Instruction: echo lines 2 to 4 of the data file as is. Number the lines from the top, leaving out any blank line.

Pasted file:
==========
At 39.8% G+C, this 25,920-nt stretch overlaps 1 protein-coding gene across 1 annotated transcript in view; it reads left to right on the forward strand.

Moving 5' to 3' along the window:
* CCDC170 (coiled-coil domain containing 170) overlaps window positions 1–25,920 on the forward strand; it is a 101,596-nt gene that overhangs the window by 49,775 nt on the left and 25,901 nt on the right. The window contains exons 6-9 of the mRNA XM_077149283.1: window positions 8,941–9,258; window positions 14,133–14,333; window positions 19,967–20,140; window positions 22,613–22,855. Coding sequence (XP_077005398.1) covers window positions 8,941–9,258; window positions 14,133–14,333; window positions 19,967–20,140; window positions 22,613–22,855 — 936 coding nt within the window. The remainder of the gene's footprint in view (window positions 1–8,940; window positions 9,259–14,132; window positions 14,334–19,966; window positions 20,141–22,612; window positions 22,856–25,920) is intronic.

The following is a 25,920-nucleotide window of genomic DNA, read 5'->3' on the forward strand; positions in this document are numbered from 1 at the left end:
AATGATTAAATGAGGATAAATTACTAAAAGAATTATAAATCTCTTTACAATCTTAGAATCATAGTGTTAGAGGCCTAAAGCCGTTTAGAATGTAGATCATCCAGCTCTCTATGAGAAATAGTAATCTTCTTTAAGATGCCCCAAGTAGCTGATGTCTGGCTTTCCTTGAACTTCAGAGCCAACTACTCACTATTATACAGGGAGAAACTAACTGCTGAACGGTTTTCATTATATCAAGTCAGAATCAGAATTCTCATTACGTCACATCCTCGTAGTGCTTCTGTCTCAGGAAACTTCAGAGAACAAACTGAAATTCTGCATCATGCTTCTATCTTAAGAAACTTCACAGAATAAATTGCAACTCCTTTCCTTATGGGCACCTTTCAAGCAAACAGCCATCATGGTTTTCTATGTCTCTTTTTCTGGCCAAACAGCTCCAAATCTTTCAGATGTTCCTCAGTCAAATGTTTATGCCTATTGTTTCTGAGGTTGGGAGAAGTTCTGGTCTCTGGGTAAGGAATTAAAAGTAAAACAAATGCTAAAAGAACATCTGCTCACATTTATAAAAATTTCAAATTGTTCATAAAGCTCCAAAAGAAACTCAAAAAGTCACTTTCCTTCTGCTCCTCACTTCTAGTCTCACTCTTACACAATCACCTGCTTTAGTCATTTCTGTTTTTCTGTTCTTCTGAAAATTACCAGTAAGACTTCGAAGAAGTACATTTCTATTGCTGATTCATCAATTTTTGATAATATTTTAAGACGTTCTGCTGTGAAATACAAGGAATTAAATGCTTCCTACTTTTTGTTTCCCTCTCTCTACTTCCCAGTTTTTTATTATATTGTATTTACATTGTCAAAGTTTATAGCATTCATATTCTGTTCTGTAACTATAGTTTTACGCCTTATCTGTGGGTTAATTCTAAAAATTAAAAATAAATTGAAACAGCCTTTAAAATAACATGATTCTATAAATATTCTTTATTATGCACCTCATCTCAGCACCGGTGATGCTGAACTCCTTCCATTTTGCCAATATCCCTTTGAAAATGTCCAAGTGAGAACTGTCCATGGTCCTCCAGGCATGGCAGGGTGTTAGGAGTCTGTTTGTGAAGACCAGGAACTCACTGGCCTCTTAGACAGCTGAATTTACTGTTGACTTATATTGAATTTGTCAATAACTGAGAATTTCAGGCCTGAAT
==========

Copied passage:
Moving 5' to 3' along the window:
* CCDC170 (coiled-coil domain containing 170) overlaps window positions 1–25,920 on the forward strand; it is a 101,596-nt gene that overhangs the window by 49,775 nt on the left and 25,901 nt on the right. The window contains exons 6-9 of the mRNA XM_077149283.1: window positions 8,941–9,258; window positions 14,133–14,333; window positions 19,967–20,140; window positions 22,613–22,855. Coding sequence (XP_077005398.1) covers window positions 8,941–9,258; window positions 14,133–14,333; window positions 19,967–20,140; window positions 22,613–22,855 — 936 coding nt within the window. The remainder of the gene's footprint in view (window positions 1–8,940; window positions 9,259–14,132; window positions 14,334–19,966; window positions 20,141–22,612; window positions 22,856–25,920) is intronic.

The following is a 25,920-nucleotide window of genomic DNA, read 5'->3' on the forward strand; positions in this document are numbered from 1 at the left end: